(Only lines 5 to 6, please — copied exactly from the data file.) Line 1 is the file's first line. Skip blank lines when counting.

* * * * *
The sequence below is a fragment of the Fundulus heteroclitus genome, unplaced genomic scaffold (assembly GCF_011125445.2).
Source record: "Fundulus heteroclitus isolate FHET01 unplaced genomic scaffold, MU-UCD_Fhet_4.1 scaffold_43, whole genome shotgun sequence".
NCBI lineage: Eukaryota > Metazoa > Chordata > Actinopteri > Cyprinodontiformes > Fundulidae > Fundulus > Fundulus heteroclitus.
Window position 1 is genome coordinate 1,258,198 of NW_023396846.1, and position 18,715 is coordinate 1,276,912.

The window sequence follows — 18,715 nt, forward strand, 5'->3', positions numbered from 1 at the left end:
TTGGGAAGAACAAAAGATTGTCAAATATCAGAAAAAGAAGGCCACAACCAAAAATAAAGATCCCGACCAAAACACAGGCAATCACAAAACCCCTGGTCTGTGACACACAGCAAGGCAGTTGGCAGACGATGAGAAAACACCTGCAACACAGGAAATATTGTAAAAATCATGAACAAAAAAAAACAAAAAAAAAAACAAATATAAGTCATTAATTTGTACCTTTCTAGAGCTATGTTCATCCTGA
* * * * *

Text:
The window sequence follows — 18,715 nt, forward strand, 5'->3', positions numbered from 1 at the left end:
TTGGGAAGAACAAAAGATTGTCAAATATCAGAAAAAGAAGGCCACAACCAAAAATAAAGATCCCGACCAAAACACAGGCAATCACAAAACCCCTGGTCTGTGACACACAGCAAGGCAGTTGGCAGACGATGAGAAAACACCTGCAACACAGGAAATATTGTAAAAATCATGAACAAAAAAAAACAAAAAAAAAAACAAATATAAGTCATTAATTTGTACCTTTCTAGAGCTATGTTCATCCTGA